British lags less chatty on mobiles
Or getting niftier at hiding them
British prisoners aren't as connected as they were last year - or prison wardens are losing the ability to find contraband mobiles.
The figures come in a written answer to John McDonnell MP, who asked the question of the Secretary of State for Justice. The prison service has only been collecting national figures for the last eight months but the trend is downwards; so either fewer handsets are being smuggled into jail, or the guards are getting worse at finding them.
The only figures we have for last year cover the number of handsets, and SIM cards, analysed by the prison service; but it was assumed that represented a subset of the total number of handsets that were just found, the majority not being worth expensive analysis. Therefore, in April this year the government started counting all the handsets, regardless of whether they warranted further investigation, and it's these figures that we now have.
The numbers themselves are remarkably stable: 675 in December 2009 compared to 633 in November this year. It's tempting to conclude that the assumptions about what proportion of handsets were analysed were wrong, despite the anecdotal evidence to support it.
However, there is a considerable quantity of such evidence, and comparing other months shows the numbers have certainly dropped (in February 2010, for example, 938 phones were analysed, but by April less than 500 were seized). So we think prisoners have fewer mobile phones but don't know for certain, and if they're just getting better at hiding them then we'll probably never find out. ®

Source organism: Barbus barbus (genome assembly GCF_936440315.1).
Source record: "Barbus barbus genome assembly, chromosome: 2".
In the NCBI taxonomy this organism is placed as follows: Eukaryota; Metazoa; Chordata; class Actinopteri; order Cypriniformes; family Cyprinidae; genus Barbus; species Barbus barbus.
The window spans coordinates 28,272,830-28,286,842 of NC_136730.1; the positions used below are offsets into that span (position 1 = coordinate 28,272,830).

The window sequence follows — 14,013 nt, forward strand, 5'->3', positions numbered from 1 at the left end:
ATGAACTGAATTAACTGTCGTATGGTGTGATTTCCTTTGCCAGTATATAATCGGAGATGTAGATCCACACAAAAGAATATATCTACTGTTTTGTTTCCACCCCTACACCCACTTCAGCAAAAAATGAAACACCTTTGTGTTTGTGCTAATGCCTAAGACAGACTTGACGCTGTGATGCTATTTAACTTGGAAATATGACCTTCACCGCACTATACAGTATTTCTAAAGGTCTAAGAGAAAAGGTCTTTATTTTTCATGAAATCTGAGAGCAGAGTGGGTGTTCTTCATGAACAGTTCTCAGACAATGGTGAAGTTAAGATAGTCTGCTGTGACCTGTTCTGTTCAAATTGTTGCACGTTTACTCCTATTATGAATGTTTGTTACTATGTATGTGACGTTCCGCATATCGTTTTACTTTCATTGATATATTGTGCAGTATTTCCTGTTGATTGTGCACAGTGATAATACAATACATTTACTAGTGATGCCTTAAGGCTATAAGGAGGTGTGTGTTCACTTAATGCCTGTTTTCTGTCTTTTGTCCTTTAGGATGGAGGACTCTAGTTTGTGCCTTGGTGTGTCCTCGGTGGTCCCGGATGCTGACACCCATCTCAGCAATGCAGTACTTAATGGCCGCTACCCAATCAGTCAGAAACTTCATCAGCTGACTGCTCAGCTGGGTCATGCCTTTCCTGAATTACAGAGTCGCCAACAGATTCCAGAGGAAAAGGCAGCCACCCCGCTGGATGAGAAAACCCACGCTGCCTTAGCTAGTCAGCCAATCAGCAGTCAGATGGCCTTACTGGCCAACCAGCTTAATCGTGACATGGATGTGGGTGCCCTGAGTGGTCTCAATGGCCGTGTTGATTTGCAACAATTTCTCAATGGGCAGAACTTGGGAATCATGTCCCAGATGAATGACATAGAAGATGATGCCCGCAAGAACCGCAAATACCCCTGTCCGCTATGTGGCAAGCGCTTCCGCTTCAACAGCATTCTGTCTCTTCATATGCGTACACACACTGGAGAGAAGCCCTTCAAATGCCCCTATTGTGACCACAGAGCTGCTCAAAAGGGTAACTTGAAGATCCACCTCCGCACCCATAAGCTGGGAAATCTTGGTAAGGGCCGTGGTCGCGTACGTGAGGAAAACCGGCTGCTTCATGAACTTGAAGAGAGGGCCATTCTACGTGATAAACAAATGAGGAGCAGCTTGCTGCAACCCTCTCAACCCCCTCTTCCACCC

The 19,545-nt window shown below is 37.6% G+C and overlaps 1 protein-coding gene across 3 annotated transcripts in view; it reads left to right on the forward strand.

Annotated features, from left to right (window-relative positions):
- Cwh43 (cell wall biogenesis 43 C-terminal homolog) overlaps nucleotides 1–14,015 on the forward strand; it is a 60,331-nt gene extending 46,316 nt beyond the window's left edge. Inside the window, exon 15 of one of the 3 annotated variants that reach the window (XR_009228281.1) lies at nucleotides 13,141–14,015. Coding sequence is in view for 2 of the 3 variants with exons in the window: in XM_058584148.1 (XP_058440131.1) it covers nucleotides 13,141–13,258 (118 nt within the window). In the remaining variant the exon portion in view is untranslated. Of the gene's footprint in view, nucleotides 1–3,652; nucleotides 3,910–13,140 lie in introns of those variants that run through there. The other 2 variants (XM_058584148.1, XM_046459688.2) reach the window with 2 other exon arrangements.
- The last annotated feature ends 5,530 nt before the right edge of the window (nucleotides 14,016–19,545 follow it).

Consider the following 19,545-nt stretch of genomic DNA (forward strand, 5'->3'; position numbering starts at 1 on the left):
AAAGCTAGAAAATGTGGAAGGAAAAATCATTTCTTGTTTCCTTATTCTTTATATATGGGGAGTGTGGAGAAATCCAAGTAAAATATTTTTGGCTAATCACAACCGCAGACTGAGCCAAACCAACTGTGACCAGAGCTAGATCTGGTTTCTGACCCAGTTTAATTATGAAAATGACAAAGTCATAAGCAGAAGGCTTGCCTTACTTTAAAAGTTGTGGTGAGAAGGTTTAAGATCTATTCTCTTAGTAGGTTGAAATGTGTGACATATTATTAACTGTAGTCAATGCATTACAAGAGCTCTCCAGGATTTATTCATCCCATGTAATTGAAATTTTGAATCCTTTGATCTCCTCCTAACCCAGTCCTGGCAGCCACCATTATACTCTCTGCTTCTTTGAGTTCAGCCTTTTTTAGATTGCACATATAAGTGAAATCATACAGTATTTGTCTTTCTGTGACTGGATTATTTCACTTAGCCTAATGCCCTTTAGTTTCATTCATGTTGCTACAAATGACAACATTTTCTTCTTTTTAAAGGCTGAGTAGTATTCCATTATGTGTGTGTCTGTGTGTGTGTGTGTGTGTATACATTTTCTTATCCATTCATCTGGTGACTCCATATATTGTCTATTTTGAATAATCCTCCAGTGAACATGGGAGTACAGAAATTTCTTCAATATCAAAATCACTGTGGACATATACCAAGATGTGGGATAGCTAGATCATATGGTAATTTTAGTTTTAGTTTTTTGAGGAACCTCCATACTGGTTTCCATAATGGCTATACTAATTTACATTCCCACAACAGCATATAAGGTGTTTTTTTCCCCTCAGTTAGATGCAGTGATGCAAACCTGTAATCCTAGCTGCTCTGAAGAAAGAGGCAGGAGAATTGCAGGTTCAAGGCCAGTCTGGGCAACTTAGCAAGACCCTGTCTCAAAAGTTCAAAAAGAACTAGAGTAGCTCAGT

Other approaches ?
I'd have thought they would want to block mobile phone signals in prisons. Maybe not in all prisons (e.g. open ones). They certainly should be doing this in high security ones, as enabling a prisoner in a high security prison to communicate without appropriate monitoring and control threatens the lives and interests of prison staff and others.
Why is it even an issue ?
Does it really matter if they have mobile phones or not ? I don't see what all the fuss is about, they can make payphone calls if they want to and have private meetings with visitors.
Maybe the prison service could have some femtocells where connecting phones not on a whitelist get directed to some premium rate service where the lags can hear weather forecasts for places they cannot visit.
is a fairly important part of the charging process, why isn't access to that more tightly controlled? I would have thought, from a simple safety perspective, prisoners should not be able to gain direct access to any electricity, or wires! Nevermind stopping phone chargers.
It shouldn't be too much of a stretch to determine power draw, throughout a controlled space, for all authorised items, and detect when anything additional is added in a section.
Contraband is often "hidden" in a guard's bag and sold to the prisoners: